India cracks down on use of VPNs in Kashmir to get around social media ban

Published: February 19, 2020
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A Reuters illustrative image

A Reuters illustrative image

SRINAGAR: Authorities in Indian Occupied Jammu and Kashmir are cracking down on virtual private network (VPN) apps used to circumvent a months-long ban on social media, police said, as part of a broader effort to quell unrest over the withdrawal of the region’s autonomy.

Social networks such as Facebook, WhatsApp and Instagram are still blocked, even after the government restored limited mobile data service and the internet in the occupied valley, so residents use VPNs or proxy servers to bypass the restrictions.

Indian police said many VPN users were trying to stir trouble in IOJ&K and were liable to face action. “We have identified 100 social media users and are in the process of identifying more users for misuse of social media, for disseminating fake and false secessionist, anti-India propaganda,” said cyber police chief Tahir Ashraf.

Indian police have filed a case against social media users who are using proxy servers to access messaging networks and stir up anti-India propaganda, a spokesperson said.

Indian security forces stand guard at the site of a grenade explosion in Srinagar February 6, 2020. PHOTO: REUTERS

Indian security forces stand guard at the site of a grenade explosion in Srinagar February 6, 2020. PHOTO: REUTERS

Prime Minister Narendra Modi’s government revoked special privileges from Muslim-majority occupied region in August in a bid to draw the region closer to India and end a 30-year revolt.

It detained hundreds of people and imposed a communications blackout, saying the actions were needed to prevent people from organising street protests. On Wednesday, security forces killed three militants in the Tral area of the occupied valley.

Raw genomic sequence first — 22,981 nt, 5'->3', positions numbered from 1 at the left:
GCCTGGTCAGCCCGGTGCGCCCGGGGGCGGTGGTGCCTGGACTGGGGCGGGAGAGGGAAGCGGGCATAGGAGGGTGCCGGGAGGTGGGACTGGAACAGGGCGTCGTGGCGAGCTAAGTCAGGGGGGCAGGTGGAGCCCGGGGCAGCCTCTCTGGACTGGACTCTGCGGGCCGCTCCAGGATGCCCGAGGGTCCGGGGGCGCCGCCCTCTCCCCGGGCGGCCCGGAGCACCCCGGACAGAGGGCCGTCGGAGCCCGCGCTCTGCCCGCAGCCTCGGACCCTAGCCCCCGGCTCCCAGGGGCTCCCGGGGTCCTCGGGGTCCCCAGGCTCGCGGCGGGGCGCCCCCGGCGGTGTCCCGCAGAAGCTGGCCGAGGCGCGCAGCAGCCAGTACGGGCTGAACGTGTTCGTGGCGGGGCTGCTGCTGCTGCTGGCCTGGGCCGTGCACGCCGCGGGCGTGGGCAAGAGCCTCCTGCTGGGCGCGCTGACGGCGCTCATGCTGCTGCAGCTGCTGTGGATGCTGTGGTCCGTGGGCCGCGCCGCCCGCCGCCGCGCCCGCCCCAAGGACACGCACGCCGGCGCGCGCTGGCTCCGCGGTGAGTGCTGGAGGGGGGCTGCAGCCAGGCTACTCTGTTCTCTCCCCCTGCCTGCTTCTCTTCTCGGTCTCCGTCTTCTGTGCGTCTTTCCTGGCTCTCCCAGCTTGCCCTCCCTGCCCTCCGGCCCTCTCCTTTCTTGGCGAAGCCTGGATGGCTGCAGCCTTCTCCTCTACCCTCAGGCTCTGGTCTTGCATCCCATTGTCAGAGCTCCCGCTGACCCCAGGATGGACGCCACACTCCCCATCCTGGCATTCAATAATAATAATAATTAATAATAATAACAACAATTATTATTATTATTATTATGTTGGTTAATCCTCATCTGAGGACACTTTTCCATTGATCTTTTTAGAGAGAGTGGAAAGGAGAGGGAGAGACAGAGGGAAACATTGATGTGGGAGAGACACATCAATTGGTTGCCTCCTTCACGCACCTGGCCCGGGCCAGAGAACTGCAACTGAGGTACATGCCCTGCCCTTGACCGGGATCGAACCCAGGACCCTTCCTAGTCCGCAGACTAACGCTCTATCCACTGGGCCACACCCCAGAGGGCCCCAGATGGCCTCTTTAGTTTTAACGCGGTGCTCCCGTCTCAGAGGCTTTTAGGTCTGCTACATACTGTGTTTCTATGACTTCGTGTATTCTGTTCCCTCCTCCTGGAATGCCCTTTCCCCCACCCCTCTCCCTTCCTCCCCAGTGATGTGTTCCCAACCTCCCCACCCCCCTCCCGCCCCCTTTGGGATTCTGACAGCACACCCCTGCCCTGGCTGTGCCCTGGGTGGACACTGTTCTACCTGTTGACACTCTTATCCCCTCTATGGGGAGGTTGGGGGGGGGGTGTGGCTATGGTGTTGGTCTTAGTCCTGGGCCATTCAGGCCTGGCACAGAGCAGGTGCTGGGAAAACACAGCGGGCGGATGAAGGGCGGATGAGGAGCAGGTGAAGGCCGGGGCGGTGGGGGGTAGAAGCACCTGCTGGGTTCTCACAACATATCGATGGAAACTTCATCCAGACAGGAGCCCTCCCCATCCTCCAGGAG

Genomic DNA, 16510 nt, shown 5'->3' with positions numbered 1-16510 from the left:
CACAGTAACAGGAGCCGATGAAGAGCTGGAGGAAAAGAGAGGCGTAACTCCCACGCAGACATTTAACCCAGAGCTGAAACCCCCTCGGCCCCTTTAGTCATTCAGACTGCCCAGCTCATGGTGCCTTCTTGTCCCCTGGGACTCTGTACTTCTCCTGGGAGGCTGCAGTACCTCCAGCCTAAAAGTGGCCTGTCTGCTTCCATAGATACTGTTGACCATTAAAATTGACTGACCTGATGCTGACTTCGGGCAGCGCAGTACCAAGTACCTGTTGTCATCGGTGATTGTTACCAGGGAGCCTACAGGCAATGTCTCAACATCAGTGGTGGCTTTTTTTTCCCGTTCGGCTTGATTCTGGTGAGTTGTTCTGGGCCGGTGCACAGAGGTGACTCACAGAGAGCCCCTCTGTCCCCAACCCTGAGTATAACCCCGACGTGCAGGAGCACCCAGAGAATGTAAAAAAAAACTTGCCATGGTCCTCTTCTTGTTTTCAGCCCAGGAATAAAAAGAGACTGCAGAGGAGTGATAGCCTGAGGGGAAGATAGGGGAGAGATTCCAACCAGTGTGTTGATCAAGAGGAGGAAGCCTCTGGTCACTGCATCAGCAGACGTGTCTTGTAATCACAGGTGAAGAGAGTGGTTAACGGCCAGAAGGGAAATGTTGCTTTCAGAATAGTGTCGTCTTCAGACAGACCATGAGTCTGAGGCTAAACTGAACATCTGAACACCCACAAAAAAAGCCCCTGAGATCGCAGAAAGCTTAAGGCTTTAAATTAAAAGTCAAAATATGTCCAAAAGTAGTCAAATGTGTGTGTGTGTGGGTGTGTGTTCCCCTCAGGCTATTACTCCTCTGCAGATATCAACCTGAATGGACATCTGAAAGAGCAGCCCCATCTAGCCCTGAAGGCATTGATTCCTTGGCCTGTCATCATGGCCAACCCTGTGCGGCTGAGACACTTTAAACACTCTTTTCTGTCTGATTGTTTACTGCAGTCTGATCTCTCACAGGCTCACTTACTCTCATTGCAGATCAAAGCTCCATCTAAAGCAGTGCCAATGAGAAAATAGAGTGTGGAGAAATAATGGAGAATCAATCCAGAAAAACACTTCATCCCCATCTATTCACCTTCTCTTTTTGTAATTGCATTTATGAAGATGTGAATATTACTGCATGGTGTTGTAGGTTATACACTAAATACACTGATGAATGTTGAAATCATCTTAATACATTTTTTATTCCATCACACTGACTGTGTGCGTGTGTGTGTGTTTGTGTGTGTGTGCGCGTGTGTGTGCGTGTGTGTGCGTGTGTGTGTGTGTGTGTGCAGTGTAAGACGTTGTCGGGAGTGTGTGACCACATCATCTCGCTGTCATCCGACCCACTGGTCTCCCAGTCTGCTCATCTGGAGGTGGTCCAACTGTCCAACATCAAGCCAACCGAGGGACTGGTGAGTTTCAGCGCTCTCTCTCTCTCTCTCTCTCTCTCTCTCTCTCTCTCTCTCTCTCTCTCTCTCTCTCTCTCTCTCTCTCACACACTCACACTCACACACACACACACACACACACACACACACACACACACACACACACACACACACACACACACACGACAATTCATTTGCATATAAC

Through VPNs, users can route the data connection of a smartphone or a laptop through a private server instead of the local internet service provider’s network. That allows the user to access sites that are locally blocked.

Adil Altaf, 37, a businessman in Srinagar, said he had downloaded a dozen VPN apps on his cellphone. “They go on blocking, I will go on shifting to other VPNs,” he said.

A Reuters file photo of the locked down Srinagar.

A Reuters file photo of the locked down Srinagar.

Saleema Jan said she had used a proxy server for a video chat with to her son, who is in college in the northern Indian city of Chandigarh.

Modi’s government has frequently curbed access to the internet in the occupied region and other parts of the country, including briefly in the capital, New Delhi, amid growing protests against a new citizenship law.

As of 2018, India led the world in internet shutdowns, according to a report by internet advocacy group Access Now, accounting for 67 per cent of the total recorded worldwide.

A IOJ&K telecom official said teams of software engineers were working to disrupt VPNs use in Kashmir. “It is an ongoing process. We block some and they come up with more. It is like a cat-and-mouse game,” he added, speaking on condition of anonymity because of the sensitivity of the matter.

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